Glycolysis is a universal process among life forms on planet Earth. From the simplest one-celled bacteria to the biggest whales in the sea, all organisms – or more specifically, each one of their cells – use the six-carbon sugar molecule glucose as an energy source.
Glycolysis is the set of 10 biochemical reactions that serves as the initial step toward the complete breakdown of glucose. In many organisms, it is also the final, and therefore only, step.
In the domains Bacteria and Archaea, which together make up the mostly unicellular organisms called prokaryotes, glycolysis is the only metabolic show in town, as their cells lack the machinery to carry out cellular respiration to its completion.
Glycolysis: A Pocket Summary
The complete reaction encompassed by the individual steps of glycolysis is:
C6H12O6 + 2 NAD+ + 2 ADP + 2 Pi → 2 CH3(C=O)COOH + 2 ATP + 2 NADH + 4 H+ + 2 H2O
In words, this means that glucose, the electron carrier nicotinamide adenine dinucleotide, adenosine diphosphate and inorganic phosphate (Pi) combine to form pyruvate, adenosine triphosphate, the reduced form of nicotinamide adenine dinucleotide and hydrogen ions (which can be regarded as electrons).
Note that oxygen does not appear in this equation, because glycolysis can proceed without O2. This can be a point of confusion, because, since glycolysis is a necessary precursor to the aerobic segments of cellular respiration in eukaryotes ("aerobic" means "with oxygen"), it is often mistakenly viewed as an aerobic process.
What Is Glucose?
Glucose is a carbohydrate, meaning that its formula assumes the ratio of two hydrogen atoms for every carbon and oxygen atom: CnH2nOn. It is a sugar, and specifically a monosaccharide, meaning it cannot be split into other sugars, as can the disaccharides sucrose and galactose. It includes a six-atom ring shape, five atoms of which are carbon and one of which is oxygen.
Glucose can be stored in the body as a polymer called glycogen, which is nothing more than long chains or sheets of individual glucose molecules joined by hydrogen bonds. Glycogen is stored primarily in the liver and in muscles.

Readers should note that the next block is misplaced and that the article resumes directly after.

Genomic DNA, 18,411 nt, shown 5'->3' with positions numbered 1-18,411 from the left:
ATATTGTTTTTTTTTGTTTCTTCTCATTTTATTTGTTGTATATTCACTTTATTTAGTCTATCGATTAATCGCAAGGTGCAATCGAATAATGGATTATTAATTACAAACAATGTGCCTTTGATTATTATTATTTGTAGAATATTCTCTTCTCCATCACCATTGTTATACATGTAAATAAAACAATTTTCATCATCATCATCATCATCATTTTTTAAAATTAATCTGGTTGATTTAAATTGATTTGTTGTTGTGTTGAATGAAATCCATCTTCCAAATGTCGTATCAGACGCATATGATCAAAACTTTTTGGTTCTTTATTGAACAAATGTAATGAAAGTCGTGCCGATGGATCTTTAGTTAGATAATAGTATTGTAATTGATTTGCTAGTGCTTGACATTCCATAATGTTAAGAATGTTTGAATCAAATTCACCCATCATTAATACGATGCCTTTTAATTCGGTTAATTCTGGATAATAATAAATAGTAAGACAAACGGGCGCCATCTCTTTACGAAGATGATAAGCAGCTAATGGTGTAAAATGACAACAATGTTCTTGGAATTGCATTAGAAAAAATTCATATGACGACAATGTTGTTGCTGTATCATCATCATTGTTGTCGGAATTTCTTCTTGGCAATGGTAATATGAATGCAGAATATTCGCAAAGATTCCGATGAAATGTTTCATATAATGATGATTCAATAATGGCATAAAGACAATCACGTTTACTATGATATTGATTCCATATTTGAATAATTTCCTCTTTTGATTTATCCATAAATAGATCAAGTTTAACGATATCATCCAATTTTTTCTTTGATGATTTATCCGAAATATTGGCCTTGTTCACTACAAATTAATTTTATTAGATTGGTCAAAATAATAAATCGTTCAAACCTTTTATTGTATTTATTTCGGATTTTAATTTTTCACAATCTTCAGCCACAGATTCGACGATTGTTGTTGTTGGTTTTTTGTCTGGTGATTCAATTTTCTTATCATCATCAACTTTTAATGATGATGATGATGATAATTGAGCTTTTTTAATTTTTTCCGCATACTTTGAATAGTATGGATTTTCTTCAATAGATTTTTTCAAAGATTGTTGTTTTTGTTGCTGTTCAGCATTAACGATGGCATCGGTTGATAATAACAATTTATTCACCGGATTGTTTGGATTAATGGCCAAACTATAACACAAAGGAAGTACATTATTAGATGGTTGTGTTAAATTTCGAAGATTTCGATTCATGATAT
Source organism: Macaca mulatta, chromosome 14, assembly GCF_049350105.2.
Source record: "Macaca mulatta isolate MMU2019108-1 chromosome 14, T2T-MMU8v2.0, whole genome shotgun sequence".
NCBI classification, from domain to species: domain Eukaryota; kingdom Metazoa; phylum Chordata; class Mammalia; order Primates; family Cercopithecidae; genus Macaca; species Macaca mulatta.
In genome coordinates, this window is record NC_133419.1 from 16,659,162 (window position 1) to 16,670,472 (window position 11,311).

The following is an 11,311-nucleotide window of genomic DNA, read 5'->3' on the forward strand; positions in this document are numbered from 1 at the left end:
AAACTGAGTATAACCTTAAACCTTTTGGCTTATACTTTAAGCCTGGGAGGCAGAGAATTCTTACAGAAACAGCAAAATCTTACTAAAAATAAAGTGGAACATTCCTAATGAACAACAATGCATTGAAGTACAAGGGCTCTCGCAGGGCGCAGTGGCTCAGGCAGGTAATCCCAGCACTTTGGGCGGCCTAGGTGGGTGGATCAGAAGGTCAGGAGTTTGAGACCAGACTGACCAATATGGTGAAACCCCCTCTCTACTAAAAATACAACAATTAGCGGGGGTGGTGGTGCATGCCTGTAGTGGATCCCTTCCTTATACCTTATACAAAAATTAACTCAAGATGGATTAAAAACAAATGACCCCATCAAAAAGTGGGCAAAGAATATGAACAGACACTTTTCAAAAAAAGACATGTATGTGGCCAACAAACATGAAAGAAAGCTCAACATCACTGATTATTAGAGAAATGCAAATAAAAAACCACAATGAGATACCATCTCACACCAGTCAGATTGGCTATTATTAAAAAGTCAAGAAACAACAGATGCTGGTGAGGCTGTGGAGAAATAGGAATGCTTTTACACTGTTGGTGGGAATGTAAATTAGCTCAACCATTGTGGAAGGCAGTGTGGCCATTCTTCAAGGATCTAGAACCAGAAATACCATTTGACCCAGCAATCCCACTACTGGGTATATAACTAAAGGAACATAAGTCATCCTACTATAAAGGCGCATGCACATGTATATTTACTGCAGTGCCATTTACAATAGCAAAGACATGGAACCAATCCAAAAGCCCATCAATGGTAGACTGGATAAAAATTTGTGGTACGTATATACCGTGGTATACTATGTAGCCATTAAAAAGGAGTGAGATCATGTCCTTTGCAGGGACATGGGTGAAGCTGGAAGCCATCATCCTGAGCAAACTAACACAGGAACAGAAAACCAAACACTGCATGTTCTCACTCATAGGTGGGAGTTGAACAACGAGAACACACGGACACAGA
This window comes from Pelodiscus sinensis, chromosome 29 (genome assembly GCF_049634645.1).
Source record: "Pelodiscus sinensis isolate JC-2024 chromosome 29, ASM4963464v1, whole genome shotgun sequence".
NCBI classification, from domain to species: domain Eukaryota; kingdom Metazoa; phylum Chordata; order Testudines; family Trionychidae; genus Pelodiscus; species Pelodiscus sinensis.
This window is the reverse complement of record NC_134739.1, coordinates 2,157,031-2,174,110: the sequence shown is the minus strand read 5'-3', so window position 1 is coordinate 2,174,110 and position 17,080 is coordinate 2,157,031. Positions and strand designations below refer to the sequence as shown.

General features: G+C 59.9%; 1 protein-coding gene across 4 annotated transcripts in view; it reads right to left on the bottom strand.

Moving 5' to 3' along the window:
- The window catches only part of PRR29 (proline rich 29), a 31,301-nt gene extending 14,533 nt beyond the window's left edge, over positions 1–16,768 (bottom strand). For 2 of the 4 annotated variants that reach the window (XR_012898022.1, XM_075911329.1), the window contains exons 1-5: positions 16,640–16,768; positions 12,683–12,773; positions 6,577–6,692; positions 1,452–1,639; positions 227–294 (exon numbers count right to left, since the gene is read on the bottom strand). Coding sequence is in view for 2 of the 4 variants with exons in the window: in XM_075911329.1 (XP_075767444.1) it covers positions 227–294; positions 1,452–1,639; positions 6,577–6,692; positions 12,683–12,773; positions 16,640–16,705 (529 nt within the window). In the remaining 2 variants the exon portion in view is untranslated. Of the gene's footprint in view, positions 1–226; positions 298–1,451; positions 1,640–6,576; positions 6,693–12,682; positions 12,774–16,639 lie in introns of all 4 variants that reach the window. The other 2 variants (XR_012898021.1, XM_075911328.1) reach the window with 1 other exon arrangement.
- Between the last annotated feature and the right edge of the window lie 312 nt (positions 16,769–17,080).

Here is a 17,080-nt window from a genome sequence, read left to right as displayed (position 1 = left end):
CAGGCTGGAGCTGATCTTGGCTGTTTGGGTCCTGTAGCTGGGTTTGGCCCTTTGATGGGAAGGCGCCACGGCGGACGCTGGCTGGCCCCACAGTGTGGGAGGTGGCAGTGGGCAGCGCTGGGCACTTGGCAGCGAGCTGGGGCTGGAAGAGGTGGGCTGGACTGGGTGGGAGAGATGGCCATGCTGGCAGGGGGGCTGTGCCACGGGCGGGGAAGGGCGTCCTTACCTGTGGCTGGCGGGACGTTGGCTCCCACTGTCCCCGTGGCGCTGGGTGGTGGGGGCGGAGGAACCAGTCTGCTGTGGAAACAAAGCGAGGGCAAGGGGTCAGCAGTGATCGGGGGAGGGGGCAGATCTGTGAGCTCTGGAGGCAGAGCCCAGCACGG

Athletes who preferentially use certain muscles (e.g., marathoners who rely on their quadriceps and calf muscles) adapt through training to store unusually high amounts of glucose, often called "carbo-loading."
Overview of Metabolism
Adenosine triphosphate (ATP) is the "energy currency" of all living cells. This means that when food is eaten and broken down into glucose before entering cells, the ultimate aim of the metabolism of glucose is the synthesis of ATP, a process driven by the energy released when the bonds in glucose and the molecules it is changed into in glycolysis and aerobic respiration are broken apart.
The ATP generated through these reactions is used for the basic, everyday needs of the body, such as tissue growth and repair as well as physical exercise. As exercise intensity increases, the body shifts away from burning fats, or triglycerides (via the oxidation of fatty acids) to burning glucose because the latter process results in more ATP created per molecule of fuel.
Enzymes at a Glance
Virtually all biochemical reactions rely on help from specialized protein molecules called enzymes to proceed.
Enzymes are catalysts, meaning that they speed up reactions – sometimes by a factor of a million or more – without themselves being changed in the reaction. They are usually named for the molecules on which they act and have "-ase" at the end, such as "phosphoglucose isomerase," which rearranges the atoms in glucose-6-phosphate to fructose-6-phosphate.
(Isomers are compounds with the same atoms but different structures, analogous to anagrams in the world of words.)
Most enzymes in human reactions conform to a "one to one" rule, meaning that each enzyme catalyzes a particular reaction, and conversely, that each reaction can only be catalyzed by one enzyme. This level of specificity helps cells tightly regulate the speed of reactions and, by extension, the amounts of different products produced in the cell at any time.
Early Glycolysis: Investment Steps